The final element parents might want to know about is a vampire reference which I found quite needless and out of sync with the feel of the rest of the book. At one point the four year old, Batty, is described as “playing vampires with Hound.” She “leap[s] over Hound’s water bowl, shrieking, ‘Blood, blood!'”
On the positive side of the scale, by and large the book contains positive messages about being courageous, pursuing your dreams, loyalty to family and friends, kindness, and forgiveness. The four sisters each have a unique, strong personality to which tween girls will easily relate. Rosalind is kind and responsible. Skye is independent, hot tempered, and smart. Jane is a creative, aspiring writer. Batty is a dreamy animal lover.
I appreciated all the positive interactions between Mr. Penderwick, a widower, and his four daughters. Although a tad absent minded, Mr. Penderwick is a refreshingly loving, affirming father figure who is always willing to listen. He also notices and empathizes whenever a daughter is upset and encourages each daughter to develop her particular talents.
Mr. Penderwick is a foil to the neighbor boy Jeffrey’s overbearing mother who tries to force him into military school when he really wishes to be a musician. I thought this part of the plot was handled exceptionally well. The Penderwicks encourage Jeffrey to be honest with his mother, and have the courage to tell her that he wants to attend a Music Conservatory instead. Jeffrey and his mother are able to come to a compromise thanks to the Penderwicks’ advice.
Overall, I enjoyed this book and would probably allow my tweens to read it, then discuss the problematic elements. If your children are well versed in children’s classics like Edward Eager, E. Nesbit, and Narnia, they will particularly enjoy the literary references Birdsall sprinkles throughout the pages of her books. If they haven’t yet read these classics, maybe The Penderwicks will inspire them to try them!
If you haven’t seen the movie, it is in essence a spoof on fairy tale adventures. Buttercup, the most beautiful woman in the world, is being forced to marry a wicked prince. But she is rescued by her her lover Wesley, a Sicilian bent on revenge, and a giant. There are swashbuckling sword fights, miraculous rescues, wicked villains who are satisfactorily punished, and a hilarious commentary from the narrator. The book also has these elements. In fact, the movie contains all the best parts of the book and leaves out the muck.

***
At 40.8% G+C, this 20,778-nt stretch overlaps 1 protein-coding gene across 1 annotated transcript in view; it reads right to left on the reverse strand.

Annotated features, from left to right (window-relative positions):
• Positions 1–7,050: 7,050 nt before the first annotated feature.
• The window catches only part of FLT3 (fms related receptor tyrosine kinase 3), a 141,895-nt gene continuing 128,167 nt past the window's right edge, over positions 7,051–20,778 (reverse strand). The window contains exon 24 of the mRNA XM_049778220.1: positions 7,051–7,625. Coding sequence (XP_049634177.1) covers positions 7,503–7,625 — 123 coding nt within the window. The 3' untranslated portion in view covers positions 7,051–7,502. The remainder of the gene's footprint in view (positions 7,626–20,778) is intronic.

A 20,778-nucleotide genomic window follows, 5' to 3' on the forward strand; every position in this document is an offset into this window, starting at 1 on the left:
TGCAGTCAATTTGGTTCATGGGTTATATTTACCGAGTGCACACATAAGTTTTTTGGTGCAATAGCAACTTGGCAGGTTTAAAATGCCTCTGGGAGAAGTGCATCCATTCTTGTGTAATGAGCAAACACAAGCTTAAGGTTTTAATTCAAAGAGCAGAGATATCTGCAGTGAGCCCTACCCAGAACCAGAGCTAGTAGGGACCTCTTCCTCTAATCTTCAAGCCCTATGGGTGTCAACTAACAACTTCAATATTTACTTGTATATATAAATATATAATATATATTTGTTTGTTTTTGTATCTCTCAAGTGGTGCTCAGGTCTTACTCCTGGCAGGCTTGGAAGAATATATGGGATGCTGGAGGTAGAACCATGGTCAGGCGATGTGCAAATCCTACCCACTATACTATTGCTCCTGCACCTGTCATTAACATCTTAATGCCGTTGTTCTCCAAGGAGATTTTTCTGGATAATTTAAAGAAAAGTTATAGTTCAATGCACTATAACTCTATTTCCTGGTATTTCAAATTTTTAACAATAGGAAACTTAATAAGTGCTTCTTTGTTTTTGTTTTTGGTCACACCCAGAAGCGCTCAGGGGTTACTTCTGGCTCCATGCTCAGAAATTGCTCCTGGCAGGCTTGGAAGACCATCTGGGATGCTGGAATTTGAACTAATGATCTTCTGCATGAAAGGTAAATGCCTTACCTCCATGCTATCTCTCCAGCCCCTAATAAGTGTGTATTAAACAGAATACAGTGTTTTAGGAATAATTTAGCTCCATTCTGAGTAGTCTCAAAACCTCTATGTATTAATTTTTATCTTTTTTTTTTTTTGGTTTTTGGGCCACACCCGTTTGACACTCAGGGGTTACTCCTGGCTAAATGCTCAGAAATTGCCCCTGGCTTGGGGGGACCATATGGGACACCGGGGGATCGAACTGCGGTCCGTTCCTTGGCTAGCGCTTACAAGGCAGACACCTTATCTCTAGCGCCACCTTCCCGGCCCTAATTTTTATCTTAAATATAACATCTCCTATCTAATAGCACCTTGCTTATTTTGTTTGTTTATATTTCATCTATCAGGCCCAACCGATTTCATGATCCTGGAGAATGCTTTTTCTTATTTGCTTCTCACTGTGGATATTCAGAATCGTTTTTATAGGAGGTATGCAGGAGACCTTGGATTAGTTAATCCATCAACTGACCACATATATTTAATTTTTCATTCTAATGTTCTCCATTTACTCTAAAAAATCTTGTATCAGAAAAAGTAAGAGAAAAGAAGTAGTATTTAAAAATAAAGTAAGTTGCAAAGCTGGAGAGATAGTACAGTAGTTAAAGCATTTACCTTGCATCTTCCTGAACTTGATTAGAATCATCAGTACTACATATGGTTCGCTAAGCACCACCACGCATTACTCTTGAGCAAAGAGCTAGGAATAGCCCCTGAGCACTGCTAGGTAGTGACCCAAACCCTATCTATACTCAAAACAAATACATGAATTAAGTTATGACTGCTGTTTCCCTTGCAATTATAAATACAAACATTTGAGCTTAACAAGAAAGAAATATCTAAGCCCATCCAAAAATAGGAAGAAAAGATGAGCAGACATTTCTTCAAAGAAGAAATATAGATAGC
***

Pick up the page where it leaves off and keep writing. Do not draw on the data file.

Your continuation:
And there is so much muck in this book. Before you get to the adventure proper, you must wade through 32 pages of Goldman describing, first, making a pass at a bikini-clad Hollywood starlet (note that Goldman is married). Second, lying repeatedly to his wife. Third, complaining about how his wife doesn’t understand him. Fourth, describing how he knows all the above is wrong, but doing it anyway.
By the end of these 32 pages I was so angry I almost destroyed the library book. After cooling down, I continued to the story proper. The book version of The Princess Bride opens with an account of the most beautiful woman in the world, a maid who is having an adulterous affair with a duke. The duke’s shrewish wife ruins the maid’s beauty by plying her with chocolates. I’m not a psychologist, but by this point I was convinced that Goldman had a very dysfunctional marriage. I later found out that he and his wife, who was actually a psychologist, divorced after the book was published.
It’s rather sad, really, to realize how Goldman views marriage. There isn’t a happy relationship in the book. Buttercup’s parents are described as having an unhappy marriage: “All they ever dreamed of was leaving each other.” Buttercup and Wesley do not even have a particularly inspiring relationship. Buttercup is rude, slovenly, and quite dull-witted when Wesley falls in love with her. Basically, he loves her because she’s beautiful. And once he rescues her, they soon fall to bickering and belittling one another.
Now there is still some decent comedy in the story. As I said, the movie combines all the best parts of the book with a wise cutting out of the love-doesn’t-exist theme. But a little comedy does not make this book worthwhile reading, so do not waste your time or give it to your teenagers. While disappointing, I will give The Princess Bride credit for being life changing for me in one way. I am never again going to be able to say “the book is always better than the movie.”
After reviewing a parenting book, I wanted my next review to be on light literature, so I continued my project of reviewing popular dystopian novels such as “The Hunger Games” and “The Maze Runner”. Unfortunately, the next teen dystopia on my list was The Selection by Kiera Cass. I say unfortunately because this book is high on the list of “most unsatisfying” and “least worthwhile” books I have ever read, and I almost did not even bother reviewing it. However, given its popularity with teenage girls and status as a New York Times Bestseller, I felt obligated to provide feedback.